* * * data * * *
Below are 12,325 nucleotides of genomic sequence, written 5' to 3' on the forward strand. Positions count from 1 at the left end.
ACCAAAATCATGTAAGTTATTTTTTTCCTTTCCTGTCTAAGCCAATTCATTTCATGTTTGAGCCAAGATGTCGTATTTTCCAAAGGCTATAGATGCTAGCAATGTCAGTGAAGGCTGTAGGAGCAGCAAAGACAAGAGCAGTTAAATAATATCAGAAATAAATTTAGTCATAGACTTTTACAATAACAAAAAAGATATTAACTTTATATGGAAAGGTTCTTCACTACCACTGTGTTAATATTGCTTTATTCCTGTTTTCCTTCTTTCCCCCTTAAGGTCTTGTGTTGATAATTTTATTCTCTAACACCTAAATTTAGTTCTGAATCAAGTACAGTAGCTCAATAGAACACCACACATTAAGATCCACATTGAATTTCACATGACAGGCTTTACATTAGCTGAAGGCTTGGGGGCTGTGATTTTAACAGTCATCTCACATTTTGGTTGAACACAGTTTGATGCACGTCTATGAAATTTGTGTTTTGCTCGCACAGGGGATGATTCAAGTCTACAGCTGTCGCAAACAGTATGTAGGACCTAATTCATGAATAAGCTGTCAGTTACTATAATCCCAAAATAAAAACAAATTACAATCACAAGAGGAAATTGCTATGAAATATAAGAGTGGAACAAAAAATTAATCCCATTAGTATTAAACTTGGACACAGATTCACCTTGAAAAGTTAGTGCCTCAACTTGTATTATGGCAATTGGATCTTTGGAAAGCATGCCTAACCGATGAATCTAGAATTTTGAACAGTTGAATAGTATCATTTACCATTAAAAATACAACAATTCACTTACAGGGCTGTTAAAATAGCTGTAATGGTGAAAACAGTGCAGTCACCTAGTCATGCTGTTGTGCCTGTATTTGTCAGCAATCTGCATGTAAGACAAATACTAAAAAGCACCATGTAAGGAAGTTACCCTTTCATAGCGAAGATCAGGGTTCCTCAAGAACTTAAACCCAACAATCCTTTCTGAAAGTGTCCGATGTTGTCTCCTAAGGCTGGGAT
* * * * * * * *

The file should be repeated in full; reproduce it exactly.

Below are 12,325 nucleotides of genomic sequence, written 5' to 3' on the forward strand. Positions count from 1 at the left end.
ACCAAAATCATGTAAGTTATTTTTTTCCTTTCCTGTCTAAGCCAATTCATTTCATGTTTGAGCCAAGATGTCGTATTTTCCAAAGGCTATAGATGCTAGCAATGTCAGTGAAGGCTGTAGGAGCAGCAAAGACAAGAGCAGTTAAATAATATCAGAAATAAATTTAGTCATAGACTTTTACAATAACAAAAAAGATATTAACTTTATATGGAAAGGTTCTTCACTACCACTGTGTTAATATTGCTTTATTCCTGTTTTCCTTCTTTCCCCCTTAAGGTCTTGTGTTGATAATTTTATTCTCTAACACCTAAATTTAGTTCTGAATCAAGTACAGTAGCTCAATAGAACACCACACATTAAGATCCACATTGAATTTCACATGACAGGCTTTACATTAGCTGAAGGCTTGGGGGCTGTGATTTTAACAGTCATCTCACATTTTGGTTGAACACAGTTTGATGCACGTCTATGAAATTTGTGTTTTGCTCGCACAGGGGATGATTCAAGTCTACAGCTGTCGCAAACAGTATGTAGGACCTAATTCATGAATAAGCTGTCAGTTACTATAATCCCAAAATAAAAACAAATTACAATCACAAGAGGAAATTGCTATGAAATATAAGAGTGGAACAAAAAATTAATCCCATTAGTATTAAACTTGGACACAGATTCACCTTGAAAAGTTAGTGCCTCAACTTGTATTATGGCAATTGGATCTTTGGAAAGCATGCCTAACCGATGAATCTAGAATTTTGAACAGTTGAATAGTATCATTTACCATTAAAAATACAACAATTCACTTACAGGGCTGTTAAAATAGCTGTAATGGTGAAAACAGTGCAGTCACCTAGTCATGCTGTTGTGCCTGTATTTGTCAGCAATCTGCATGTAAGACAAATACTAAAAAGCACCATGTAAGGAAGTTACCCTTTCATAGCGAAGATCAGGGTTCCTCAAGAACTTAAACCCAACAATCCTTTCTGAAAGTGTCCGATGTTGTCTCCTAAGGCTGGGAT